EtBr or 4′,6 diamidino-2-phenylindole can be used to visualize DNA in agarose gels. In addition to staining agarose gels, fluorescent dyes can be used as an alternative to UV spectrometry for DNA quantification. PicoGreen dye is commonly used because it is specific for double-stranded DNA as it has the ability to detect little amount of DNA as 25 pg/mL.


  • Nonhuman specific.[44]


DNA Amplification

There are eight DNA- and RNA-based techniques, but PCR and reverse transcription-PCR have been the predominant techniques.

PCR is the commonly used method of amplification of DNA. PCR amplifies specific regions of DNA template; even a single molecule can be amplified to 1 billion fold by 30 cycles of amplification.[45]

DNA amplification occurs in cycling phase, which consists of three stages.

  1. Denaturation.

  2. Annealing.

  3. Extraction.

Normal range of PCR cycle is between 28 and 32; when DNA is very low, then cycles can be increased to 34 cycles.[46]

Other methods are as follows:[47]

  • Nucleic acid sequence-based amplification method.

  • Strand displacement amplification.

  • Recombinase polymerase amplification.

  • Strand invasion-based amplification.

  • Multiple displacement amplification.

  • Hybridization chain reaction.

After the amplification of DNA, the final step is detection of the DNA-amplified products.


Detection of the DNA-Amplified Products

The following methods are used in forensic human identification:

  1. Autosomal short-tandem repeat (STR) profiling

  2. Analysis of the Y chromosome

  3. Analysis of mt-DNA.

  4. Autosomal single-nucleotide polymorphism (SNP) typing.

Autosomal STR Profiling

STRs were discovered in 1980. Since then, they are considered as gold standard in human identification in forensics. STR or microsatellites are the most frequently genotyped to distinguish between individuals. STR consists of mononucleotide, dinucleotide, trinucleotide, tetranucleotide, pentanucleotide, and hexanucleotide repeats of which tetranucleotide repeats are used for genotyping.[2]

STR profiling is used in paternity/maternity testing, rape perpetrators' identification, kinship testing, and disaster victim identification.[48]

STR-based DNA analysis in forensic has been well accepted by professionals and population as an important tool in criminal justice and in human identification.


  • The test is simple.

  • Can be done rapidly.[49]

Analysis of the Y Chromosome

Typically, biologically a male individual has 1 Y chromosome and contains 55 genes. Because of this unique feature, analysis of Y chromosome is done in crime cases.[50]

Application of Y chromosome in forensic medicine: It is present only in males. Thus, in crime cases, the investigators expect to find Y chromosome at the crime scene. Also, when talking about male–female ratio in body fluid mixtures, such as sexual assault or rapes, by analyzing the Y-STR component, the investigators can obtain more information regarding the male component. It is well known that azoospermic or vasectomized rapists do not leave semen traces, and it is impossible to find spermatozoa on the microscopic examination. In such cases, the Y-STR profiling is very useful, offering information regarding the identity of the accused person.[50]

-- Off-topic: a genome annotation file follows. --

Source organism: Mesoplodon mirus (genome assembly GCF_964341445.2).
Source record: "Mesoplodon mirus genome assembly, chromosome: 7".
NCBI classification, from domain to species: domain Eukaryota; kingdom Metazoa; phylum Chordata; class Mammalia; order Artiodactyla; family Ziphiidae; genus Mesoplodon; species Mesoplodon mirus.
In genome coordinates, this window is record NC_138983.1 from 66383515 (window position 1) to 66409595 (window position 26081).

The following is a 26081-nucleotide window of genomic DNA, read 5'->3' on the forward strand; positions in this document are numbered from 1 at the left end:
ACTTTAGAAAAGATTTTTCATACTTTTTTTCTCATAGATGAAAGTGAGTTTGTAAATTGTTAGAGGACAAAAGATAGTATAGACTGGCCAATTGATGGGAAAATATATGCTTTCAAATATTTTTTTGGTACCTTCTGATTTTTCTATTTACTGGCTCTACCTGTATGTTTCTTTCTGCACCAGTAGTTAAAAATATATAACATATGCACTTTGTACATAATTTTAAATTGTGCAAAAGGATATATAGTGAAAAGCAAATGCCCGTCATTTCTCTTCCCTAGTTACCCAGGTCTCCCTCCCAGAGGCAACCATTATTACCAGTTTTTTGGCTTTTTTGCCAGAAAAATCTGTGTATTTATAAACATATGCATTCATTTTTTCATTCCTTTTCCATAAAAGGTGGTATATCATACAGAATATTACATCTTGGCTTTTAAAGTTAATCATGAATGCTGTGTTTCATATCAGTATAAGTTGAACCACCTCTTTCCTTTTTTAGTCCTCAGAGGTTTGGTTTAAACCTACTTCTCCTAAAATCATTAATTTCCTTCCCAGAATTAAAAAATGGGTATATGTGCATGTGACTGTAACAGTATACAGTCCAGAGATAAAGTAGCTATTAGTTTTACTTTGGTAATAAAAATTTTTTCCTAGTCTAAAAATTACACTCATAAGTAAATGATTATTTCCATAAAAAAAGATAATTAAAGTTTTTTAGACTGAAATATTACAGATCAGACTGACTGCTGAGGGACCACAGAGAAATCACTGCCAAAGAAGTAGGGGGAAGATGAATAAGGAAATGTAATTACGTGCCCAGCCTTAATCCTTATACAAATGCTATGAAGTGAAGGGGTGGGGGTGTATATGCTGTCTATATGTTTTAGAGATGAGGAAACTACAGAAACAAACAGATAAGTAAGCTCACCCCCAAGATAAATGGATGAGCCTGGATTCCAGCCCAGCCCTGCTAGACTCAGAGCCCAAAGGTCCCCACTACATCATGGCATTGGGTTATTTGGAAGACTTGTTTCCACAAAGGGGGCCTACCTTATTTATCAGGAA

Analysis of Mitochondrial DNA (mt-DNA)

mt-DNA is inherited from mother; thus all the members of a matrilineal family share the identical haplotype.


  • mt-DNA has 200 to 1,700 copies per cell.

  • Increased probability of survival when compared to nuclear DNA.


  • Analysis of biologic samples that are severely degraded or old.

  • Samples with low amount of DNA (e.g., hair shafts).[51]


Autosomal Single-Nucleotide Polymorphism Typing

SNP has a lower heterozygosity when compared with STRs. Advantage of SNP typing over STR is that the DNA template size can be as large as 50 BPs, compared with STRs that need a size of 300 BPs to obtain good STR profiling.[52] Due to this reason, SNP has become an important tool in analyzing degraded samples. Thus in the 2001 World Trade Center disaster, victims were identified using SNP typing.[53] [54]


Impact of Genetic Identification in Justice[1]

Genetic testing using DNA has been widely applicable to the field of justice. This method is being used for the following:

  • Identification of accused and confirmation of guilt.

  • Exculpation of innocent ones.

  • Identification of persons who commit crimes or serial killers.

  • Identification of victims in disasters.

  • Establishing consanguinity in complex cases.



Currently, the DNA genotyping of all types of microtraces or biological traces containing nucleated cells is possible if they are not entirely demolished, either chemically or by bacteria. The DNA analysis is an important tool in solving caseworks in forensic medicine, such as establishing the custody of a child through paternity or maternity tests, identifying victims from crimes or disasters, or exonerating innocent people convicted to prison.


Conflict of Interest

None declared.

Address for correspondence

Jaya Lakshmi Bukyya, MDS
Department of Oral Medicine and Radiology, Tirumala Institute of Dental Sciences
Nizamabad 503001, Telangana

Publication History

Received: 20 December 2020

Accepted: 28 February 2021

Article published online:
31 May 2021

© 2021. The Author(s). This is an open access article published by Thieme under the terms of the Creative Commons Attribution License, permitting unrestricted use, distribution, and reproduction so long as the original work is properly cited. (

Georg Thieme Verlag KG
Rüdigerstraße 14, 70469 Stuttgart, Germany

Zoom Image
Fig. 1 Structure of DNA. Image courtesy: National Human Genome Research Institute.
Zoom Image
Fig. 2 Classification of human genome.
Zoom Image
Fig. 3 Extraction of DNA.